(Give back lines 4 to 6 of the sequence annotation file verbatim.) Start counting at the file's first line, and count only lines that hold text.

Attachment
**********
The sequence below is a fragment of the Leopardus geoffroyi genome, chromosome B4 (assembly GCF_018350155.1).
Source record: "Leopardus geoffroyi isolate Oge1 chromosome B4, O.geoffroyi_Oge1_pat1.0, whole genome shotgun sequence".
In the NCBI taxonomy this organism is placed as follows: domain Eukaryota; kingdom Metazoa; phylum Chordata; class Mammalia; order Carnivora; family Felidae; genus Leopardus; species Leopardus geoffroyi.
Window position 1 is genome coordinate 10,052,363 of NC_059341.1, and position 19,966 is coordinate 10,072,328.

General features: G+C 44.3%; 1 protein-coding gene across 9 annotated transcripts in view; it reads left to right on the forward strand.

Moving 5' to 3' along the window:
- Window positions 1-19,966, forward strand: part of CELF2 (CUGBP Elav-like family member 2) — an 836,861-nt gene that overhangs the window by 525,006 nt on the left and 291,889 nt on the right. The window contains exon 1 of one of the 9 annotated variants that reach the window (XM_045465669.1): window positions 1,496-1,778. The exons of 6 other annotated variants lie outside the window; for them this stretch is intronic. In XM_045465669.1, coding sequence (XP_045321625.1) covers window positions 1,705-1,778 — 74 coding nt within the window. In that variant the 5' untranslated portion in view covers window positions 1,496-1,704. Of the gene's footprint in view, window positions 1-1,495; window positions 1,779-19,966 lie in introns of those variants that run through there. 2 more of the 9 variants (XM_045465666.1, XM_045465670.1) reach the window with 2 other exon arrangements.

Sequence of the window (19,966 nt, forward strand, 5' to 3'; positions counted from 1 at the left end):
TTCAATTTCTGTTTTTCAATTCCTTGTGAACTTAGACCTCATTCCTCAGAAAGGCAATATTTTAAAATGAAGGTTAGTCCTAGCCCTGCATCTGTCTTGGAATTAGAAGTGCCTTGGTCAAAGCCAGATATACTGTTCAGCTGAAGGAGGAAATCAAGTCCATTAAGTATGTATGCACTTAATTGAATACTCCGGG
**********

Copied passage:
Window position 1 is genome coordinate 10,052,363 of NC_059341.1, and position 19,966 is coordinate 10,072,328.

General features: G+C 44.3%; 1 protein-coding gene across 9 annotated transcripts in view; it reads left to right on the forward strand.

Moving 5' to 3' along the window: